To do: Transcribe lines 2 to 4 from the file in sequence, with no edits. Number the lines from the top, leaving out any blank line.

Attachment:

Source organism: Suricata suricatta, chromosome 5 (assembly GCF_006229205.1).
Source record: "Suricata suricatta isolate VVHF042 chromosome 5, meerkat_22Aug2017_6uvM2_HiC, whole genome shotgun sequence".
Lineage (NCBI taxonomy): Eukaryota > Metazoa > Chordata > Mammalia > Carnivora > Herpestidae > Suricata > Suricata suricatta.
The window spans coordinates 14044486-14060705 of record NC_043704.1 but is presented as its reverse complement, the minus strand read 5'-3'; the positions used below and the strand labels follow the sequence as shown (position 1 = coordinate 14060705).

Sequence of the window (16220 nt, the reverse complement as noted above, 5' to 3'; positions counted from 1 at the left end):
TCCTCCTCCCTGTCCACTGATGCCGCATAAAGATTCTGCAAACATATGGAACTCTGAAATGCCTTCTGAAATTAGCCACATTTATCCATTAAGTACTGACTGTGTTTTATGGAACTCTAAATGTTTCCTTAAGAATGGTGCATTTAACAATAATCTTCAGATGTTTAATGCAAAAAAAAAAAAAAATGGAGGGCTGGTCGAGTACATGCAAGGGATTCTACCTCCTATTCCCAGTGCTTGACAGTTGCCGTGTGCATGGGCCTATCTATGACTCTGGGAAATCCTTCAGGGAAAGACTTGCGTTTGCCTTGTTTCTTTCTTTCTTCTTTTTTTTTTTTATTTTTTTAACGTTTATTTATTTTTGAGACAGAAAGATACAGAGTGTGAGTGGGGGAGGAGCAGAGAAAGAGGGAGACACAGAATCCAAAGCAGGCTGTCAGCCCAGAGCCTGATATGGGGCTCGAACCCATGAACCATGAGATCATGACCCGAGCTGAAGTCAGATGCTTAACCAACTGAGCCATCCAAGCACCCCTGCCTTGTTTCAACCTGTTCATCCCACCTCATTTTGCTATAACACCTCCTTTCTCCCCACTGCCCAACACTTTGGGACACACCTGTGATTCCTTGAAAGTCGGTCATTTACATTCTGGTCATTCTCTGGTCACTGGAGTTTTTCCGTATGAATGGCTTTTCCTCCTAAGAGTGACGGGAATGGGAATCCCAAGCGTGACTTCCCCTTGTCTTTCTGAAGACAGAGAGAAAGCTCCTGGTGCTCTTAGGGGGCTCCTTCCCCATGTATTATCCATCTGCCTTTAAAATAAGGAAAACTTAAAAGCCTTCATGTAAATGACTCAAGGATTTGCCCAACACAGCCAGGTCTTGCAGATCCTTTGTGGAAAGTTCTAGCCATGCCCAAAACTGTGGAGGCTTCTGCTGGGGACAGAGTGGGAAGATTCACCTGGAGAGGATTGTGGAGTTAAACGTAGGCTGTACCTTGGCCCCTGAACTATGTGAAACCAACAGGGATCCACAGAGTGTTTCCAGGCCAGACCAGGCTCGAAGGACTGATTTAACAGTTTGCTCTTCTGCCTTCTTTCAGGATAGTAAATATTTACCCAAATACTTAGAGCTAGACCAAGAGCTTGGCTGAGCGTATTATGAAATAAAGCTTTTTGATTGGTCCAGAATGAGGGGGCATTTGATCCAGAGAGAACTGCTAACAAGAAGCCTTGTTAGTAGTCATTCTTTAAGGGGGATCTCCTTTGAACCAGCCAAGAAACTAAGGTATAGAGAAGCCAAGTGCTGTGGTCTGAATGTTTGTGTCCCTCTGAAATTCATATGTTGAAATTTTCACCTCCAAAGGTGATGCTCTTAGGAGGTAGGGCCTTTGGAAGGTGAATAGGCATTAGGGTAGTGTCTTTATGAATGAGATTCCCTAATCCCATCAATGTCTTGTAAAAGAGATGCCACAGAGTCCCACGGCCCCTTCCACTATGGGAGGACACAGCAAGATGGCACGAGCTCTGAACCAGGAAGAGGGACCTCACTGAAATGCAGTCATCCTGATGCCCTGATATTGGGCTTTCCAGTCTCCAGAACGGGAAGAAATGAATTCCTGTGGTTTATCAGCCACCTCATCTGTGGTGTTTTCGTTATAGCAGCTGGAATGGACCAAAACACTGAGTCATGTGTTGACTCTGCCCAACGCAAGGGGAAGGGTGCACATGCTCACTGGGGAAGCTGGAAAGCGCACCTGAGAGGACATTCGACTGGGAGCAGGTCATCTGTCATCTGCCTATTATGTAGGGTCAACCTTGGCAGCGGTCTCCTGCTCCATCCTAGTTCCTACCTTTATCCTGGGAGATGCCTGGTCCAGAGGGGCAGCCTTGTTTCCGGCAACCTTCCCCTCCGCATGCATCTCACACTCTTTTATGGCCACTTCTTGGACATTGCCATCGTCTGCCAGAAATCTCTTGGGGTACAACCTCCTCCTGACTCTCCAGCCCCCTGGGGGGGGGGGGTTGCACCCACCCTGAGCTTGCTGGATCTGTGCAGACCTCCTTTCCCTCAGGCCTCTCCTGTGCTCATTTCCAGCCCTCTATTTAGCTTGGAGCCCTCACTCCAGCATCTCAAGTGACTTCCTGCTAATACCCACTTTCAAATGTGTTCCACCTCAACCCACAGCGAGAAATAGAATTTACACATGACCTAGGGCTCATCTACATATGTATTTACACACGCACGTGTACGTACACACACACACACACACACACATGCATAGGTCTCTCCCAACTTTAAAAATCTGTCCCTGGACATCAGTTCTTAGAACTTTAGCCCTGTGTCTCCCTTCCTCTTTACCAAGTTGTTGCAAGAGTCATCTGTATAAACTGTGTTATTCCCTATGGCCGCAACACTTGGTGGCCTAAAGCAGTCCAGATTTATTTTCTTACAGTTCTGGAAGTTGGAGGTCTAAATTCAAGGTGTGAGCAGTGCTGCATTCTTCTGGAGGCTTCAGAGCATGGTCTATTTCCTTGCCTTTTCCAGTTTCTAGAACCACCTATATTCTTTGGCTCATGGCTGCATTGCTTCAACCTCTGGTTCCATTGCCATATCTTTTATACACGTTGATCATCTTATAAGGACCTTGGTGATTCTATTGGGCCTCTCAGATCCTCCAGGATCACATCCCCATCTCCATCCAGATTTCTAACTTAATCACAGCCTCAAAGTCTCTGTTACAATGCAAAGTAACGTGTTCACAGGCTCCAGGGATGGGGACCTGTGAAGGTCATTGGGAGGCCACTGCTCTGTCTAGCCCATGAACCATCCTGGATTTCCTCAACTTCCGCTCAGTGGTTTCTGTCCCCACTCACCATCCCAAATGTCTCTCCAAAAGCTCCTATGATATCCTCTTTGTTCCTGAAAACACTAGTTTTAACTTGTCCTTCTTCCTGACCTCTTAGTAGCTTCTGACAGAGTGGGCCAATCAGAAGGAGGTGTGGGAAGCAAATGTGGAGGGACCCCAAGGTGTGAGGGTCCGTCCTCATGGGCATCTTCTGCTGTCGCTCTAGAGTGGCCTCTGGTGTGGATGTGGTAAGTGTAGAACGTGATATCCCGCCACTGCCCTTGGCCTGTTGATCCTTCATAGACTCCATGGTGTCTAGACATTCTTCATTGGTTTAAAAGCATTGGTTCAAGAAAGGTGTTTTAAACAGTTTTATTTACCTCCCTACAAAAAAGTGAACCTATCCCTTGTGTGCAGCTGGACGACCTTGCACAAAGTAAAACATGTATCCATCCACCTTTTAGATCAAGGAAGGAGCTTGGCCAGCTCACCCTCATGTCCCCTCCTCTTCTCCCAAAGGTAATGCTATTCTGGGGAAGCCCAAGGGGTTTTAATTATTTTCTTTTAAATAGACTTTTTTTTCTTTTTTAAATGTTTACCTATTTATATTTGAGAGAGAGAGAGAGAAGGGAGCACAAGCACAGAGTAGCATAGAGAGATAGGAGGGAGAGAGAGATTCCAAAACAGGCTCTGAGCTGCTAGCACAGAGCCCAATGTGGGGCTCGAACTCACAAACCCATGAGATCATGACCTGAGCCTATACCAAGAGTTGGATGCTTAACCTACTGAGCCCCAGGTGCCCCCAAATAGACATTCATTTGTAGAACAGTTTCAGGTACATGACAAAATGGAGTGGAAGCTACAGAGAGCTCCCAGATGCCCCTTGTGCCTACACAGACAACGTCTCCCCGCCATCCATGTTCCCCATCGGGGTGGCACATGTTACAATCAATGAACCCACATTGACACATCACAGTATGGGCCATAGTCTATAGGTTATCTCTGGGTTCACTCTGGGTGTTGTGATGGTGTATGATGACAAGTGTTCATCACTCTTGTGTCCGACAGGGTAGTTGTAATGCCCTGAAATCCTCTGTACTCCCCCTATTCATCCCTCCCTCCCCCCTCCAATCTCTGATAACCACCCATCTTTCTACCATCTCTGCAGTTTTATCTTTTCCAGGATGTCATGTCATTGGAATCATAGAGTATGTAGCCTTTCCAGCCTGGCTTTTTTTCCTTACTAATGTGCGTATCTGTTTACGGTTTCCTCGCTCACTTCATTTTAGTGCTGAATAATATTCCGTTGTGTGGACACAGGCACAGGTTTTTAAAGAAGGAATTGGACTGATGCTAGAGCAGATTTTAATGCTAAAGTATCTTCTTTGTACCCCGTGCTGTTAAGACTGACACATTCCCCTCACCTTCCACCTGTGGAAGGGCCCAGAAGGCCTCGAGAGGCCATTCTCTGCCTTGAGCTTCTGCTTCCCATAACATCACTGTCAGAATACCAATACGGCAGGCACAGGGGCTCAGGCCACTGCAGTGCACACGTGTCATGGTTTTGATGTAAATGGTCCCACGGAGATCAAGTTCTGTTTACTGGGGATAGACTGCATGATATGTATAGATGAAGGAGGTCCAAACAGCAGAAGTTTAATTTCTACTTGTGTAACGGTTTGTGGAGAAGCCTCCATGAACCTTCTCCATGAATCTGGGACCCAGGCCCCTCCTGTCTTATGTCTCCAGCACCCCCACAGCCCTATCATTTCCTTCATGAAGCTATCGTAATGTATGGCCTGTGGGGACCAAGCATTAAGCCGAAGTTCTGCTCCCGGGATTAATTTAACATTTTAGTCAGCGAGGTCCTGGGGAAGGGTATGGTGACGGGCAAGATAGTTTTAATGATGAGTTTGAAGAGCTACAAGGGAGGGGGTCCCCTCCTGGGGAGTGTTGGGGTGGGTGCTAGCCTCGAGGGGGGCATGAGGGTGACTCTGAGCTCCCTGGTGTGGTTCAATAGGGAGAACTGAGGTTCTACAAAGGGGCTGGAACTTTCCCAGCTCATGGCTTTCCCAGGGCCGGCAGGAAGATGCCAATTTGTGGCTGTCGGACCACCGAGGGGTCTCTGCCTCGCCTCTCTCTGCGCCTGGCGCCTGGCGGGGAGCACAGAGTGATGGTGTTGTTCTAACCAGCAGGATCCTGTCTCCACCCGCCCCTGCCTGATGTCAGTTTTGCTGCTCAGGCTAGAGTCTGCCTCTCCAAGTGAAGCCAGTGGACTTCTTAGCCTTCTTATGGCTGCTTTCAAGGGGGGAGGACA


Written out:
Source record: "Suricata suricatta isolate VVHF042 chromosome 5, meerkat_22Aug2017_6uvM2_HiC, whole genome shotgun sequence".
Lineage (NCBI taxonomy): Eukaryota > Metazoa > Chordata > Mammalia > Carnivora > Herpestidae > Suricata > Suricata suricatta.
The window spans coordinates 14044486-14060705 of record NC_043704.1 but is presented as its reverse complement, the minus strand read 5'-3'; the positions used below and the strand labels follow the sequence as shown (position 1 = coordinate 14060705).